- Body language: using neutral, confident body language. This typically looks like sitting with upright posture, keeping arms relaxed and at your sides, and feet planted with legs uncrossed. More details on body language.
- Make direct eye contact, but focus on maintaining eye contact while listening, and checking in and looking away when you are the speaker.
- Speak clearly and calmly.
- Keep your tone of voice even and normal. Avoid raising your voice, but speak loudly enough to be well heard.
- Use “I statements” to address the issue: “I can’t meet that deadline but would like to help you reach your goal.” "I can't accept that from the team, I need a higher productivity level."
- Identify the specific issue at hand and direct your comments to the issue. Avoid sidetracking the issue with unrelated or personal comments.
- Be specific and direct in making your point such as “I will need more hours to finish that task. Can you approve this?”
- Make your request direct and specific instead of non-direct and vague such as “Will you please have that completed by the end of the week.” instead of “Do you think it will be done soon?” More examples of direct language can be found here.
- Sum up the main point and your agreement. This helps everyone to be clear about the plan and outcome expected.
Understanding communication styles is a valuable tool for personal and professional interactions. Learning how to be assertive, without becoming aggressive, can be useful both as a leader and team member. Here are some of the elements of assertive communication.
Keys to Assertive Communication
To improve your communication skills for job interviews, there are several things you can do to practice. Here are some steps to take to feel more confident and prepared when facing job interviews:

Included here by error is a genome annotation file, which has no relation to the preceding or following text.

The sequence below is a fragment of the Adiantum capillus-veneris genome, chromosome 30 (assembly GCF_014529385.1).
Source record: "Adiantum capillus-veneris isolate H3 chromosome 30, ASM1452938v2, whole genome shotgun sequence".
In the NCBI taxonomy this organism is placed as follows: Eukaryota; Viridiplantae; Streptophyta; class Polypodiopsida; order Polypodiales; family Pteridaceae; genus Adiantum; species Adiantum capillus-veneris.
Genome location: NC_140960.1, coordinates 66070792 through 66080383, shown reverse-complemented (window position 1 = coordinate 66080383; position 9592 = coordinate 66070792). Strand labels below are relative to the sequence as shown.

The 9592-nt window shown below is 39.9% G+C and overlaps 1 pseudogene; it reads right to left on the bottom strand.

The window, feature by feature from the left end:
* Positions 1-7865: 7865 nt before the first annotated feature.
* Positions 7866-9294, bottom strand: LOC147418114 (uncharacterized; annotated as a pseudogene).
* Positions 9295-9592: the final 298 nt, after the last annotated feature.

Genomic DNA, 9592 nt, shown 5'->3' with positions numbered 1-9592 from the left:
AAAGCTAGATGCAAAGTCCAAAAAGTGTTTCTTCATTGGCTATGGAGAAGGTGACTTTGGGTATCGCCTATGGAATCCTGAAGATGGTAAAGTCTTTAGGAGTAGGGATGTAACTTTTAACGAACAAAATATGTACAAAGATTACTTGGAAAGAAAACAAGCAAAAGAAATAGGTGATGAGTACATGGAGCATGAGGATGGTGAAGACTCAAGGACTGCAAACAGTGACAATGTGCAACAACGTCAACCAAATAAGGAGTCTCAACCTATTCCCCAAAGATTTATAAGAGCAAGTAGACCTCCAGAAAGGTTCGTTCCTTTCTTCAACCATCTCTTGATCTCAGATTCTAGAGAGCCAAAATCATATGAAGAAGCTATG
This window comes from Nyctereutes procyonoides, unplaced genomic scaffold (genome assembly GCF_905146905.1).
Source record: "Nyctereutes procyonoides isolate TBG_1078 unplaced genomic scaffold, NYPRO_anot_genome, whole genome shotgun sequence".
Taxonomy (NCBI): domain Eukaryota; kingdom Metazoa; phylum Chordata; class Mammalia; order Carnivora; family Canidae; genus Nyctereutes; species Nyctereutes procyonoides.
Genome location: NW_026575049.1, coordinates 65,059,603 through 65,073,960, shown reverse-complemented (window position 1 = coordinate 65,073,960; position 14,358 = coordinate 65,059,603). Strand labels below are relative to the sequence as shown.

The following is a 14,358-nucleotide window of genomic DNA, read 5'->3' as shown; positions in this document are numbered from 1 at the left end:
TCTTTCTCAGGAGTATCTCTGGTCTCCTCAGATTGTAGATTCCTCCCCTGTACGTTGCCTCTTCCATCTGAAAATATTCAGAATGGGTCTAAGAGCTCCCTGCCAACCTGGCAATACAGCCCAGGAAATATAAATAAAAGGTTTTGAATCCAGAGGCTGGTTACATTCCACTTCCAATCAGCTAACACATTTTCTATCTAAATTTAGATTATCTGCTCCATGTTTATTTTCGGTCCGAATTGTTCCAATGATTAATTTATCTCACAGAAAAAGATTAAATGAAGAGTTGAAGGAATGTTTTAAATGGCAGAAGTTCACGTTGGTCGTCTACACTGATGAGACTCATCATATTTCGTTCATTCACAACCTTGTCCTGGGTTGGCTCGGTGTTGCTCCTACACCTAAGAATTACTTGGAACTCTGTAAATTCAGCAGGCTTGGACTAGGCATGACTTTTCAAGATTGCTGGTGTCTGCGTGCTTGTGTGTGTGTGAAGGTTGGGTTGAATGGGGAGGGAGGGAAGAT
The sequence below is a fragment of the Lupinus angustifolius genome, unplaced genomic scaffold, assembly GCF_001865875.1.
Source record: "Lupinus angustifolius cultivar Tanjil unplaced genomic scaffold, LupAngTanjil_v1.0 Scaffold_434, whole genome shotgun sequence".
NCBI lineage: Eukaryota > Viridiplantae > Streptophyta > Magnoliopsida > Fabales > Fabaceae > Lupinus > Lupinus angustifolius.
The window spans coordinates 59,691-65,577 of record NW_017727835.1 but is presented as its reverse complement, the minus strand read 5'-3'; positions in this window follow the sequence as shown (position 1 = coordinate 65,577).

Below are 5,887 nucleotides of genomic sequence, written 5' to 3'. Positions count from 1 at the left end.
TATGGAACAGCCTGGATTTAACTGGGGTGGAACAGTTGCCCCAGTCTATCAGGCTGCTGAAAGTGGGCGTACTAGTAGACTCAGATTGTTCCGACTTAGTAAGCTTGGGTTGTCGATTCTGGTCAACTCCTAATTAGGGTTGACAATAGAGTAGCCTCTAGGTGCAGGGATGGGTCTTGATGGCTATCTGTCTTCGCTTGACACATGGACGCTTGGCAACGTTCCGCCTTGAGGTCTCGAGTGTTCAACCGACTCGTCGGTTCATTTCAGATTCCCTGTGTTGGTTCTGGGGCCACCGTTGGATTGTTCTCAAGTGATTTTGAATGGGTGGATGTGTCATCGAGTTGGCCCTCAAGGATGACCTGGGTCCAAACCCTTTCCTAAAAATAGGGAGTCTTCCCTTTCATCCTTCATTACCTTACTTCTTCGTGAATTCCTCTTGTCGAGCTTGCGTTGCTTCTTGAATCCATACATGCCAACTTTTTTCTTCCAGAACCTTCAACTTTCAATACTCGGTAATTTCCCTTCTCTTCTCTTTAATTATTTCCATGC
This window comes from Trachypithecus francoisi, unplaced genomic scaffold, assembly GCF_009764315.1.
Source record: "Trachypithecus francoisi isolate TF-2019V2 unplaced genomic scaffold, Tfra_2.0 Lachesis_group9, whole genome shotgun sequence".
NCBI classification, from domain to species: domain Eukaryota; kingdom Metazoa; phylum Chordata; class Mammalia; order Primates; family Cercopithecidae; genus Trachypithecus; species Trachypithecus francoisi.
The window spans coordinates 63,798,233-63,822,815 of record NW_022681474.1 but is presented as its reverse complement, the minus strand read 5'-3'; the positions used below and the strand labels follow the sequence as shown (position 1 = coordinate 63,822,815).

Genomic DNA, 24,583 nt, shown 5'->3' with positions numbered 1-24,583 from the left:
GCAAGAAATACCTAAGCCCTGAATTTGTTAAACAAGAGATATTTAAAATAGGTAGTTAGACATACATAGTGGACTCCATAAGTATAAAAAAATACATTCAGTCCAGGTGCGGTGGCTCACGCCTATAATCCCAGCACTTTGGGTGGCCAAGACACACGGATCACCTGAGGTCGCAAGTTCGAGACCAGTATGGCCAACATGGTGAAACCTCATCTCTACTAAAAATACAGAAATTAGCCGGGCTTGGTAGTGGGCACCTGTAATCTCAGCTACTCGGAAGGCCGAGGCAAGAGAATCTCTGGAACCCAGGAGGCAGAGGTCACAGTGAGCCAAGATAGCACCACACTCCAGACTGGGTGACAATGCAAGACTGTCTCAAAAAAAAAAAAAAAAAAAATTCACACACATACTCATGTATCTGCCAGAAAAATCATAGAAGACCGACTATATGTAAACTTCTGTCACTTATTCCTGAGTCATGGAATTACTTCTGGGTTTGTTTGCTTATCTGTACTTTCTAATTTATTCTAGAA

Prep your answers
Anticipate the likely questions for this position.
You can't always know exactly what questions will be asked in an interview, but you can still practice the answers for the questions you anticipate. Often you only need 5 - 6 answers ready, because you can use them to answer more than one question by changing them slightly. For each interview, look at the job posting and read about the requirements. Think about other interviews you had for similar jobs, and what questions you were asked. You can anticipate what you may need to answer based on what the company is saying about the position. You can also often find common interview questions for different professions by doing an online search.
Have a structure for your answer.
No matter the question, a good answer will always have a clear structure. Use a topic sentence, then give supporting details, and finish with a summary statement. Include language from the question in your answer to make sure it is clear to the interviewer that you are answering what they asked, and to keep yourself on topic.
For example, if the question is "Tell us why you are qualified for this position?", your answer should have a structure like this:
I am qualified for this position because of my previous job experience, education and special skills.
In my previous position as ___, I was responsible for ___ (list responsibilities which are included in the job you are seeking).
I have a __ degree in ___ (or state other relevant education).
I also have expertise in ___ (list other skills you have which line up with the job description/requirements).
In summary, my previous work, education and skill set make me a highly qualified candidate for this position.
A good way to try this is to write your answers out so you have a plan for the structure. You won't say it the exact same way when speaking, but it can be easier to organize our thoughts in writing, which will help us when it comes time for speaking.
Actually practice saying your answers out loud.